Parrots are blessed with vibrantly colored feathers. Notwithstanding their appearance, feathers serve in flight and they protect and insulate not just parrots but all birds. Occasionally, a parrot can develop a feather disorder caused by virus, bacteria, illness or injury. While feather loss is generally not fatal, it can indicate a serious health condition.
Molting is a natural occurrence in birds that causes old feathers to fall out and new feathers to emerge. A combination of hormonal and seasonal changes dictate molting. In normal cases, birds lose equal number of feathers on both sides of the body, maintaining their ability to fly and stay warm. Several factors can wreak havoc on the molting process, such as artificial lighting, chronic stress and poor diet. Occasionally, a virus may cause abnormal molting such as a French molt. Caused by the polyomavirus, French molt is deadly in immature birds, but mature parrots have a strong resistance to the virus.
Psittacine beak and feather disease, caused by the circovirus, directly affects the feathers of a parrot. While no bird is immune to this disease, it is more common in African gray parrots, eclectus parrots, cockatoos, ringneck parakeets and macaws. Psittacine beak and feather disease passes from bird to bird and has no cure. If your parrot has this disease you may notice feather, claw and beak abnormalities; missing feathers; and signs such as diarrhea, loss of appetite and regurgitation. While some parrots are able to shed the virus and regain health, the immune system will fail in most birds, causing death.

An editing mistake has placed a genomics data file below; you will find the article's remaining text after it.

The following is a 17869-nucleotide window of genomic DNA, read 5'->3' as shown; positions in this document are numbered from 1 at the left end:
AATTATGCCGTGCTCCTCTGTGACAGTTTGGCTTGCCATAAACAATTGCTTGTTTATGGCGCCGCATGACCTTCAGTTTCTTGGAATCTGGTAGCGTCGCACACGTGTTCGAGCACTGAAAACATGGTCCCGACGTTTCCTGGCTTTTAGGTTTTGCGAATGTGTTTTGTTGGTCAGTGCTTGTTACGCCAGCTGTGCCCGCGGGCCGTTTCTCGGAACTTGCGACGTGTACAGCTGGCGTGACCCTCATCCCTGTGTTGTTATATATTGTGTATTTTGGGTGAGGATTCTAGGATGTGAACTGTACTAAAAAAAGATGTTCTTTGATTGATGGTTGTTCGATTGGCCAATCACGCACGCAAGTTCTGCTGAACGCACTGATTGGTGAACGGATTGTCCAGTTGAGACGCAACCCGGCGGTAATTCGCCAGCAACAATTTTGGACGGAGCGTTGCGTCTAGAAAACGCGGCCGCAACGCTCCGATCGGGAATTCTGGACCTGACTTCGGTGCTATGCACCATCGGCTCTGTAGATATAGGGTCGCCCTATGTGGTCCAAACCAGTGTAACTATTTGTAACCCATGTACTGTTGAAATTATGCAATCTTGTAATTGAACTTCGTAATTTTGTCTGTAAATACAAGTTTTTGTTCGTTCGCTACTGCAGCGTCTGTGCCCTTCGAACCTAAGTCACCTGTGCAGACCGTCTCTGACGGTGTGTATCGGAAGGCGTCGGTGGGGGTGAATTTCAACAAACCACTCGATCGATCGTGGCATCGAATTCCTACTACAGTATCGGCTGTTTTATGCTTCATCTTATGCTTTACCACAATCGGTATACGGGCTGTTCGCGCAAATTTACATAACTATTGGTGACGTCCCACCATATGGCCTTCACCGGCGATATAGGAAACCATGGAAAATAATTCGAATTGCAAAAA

Feather cysts are swollen masses on feather follicles, similar to ingrown hairs of humans. These cysts occur when a new feather attempts to emerge from the skin only to be stopped short by a follicle. The problem often lies with the malformation of the developing feather. This causes the growing feather to curl within the follicle, creating a mass that gradually fills with a keratin substance. Feather cysts occur in many bird species but are most common in blue and gold macaws. While not deadly to your feathery friend, such cysts require surgical removal to prevent reoccurrence.
Overgrooming and behavioral feather plucking are among the most common reasons for a domesticated parrot to have an unhealthy array of feathers. Due to physical or emotional causes, feather plucking is a diagnosis often reached only after other medical conditions have been ruled out. Occasionally, a bird’s excessive grooming habits have an underlying cause, such as a lesion beneath the skin that causes intense itching. Parrots are susceptible to skin infections caused by bacteria, fungi, viruses, lice and mites. Poor nutrition and psychological stressors can make both emotional and physical problems worse. Complete baldness is not common; baldness is typically limited to the feathers on a bird’s head. Genetics or a hormonal imbalance is usually to blame for baldness.
Based in northern New York, Brandy Burgess has been writing on pets, technical documentation and health resources since 2007. She also writes on personal development for YourFreelanceWritingCareer.com. Burgess' work also has appeared on various online publications, including eHow.com. Burgess holds a Bachelor of Arts in computer information systems from DeVry University and her certified nurses aid certification.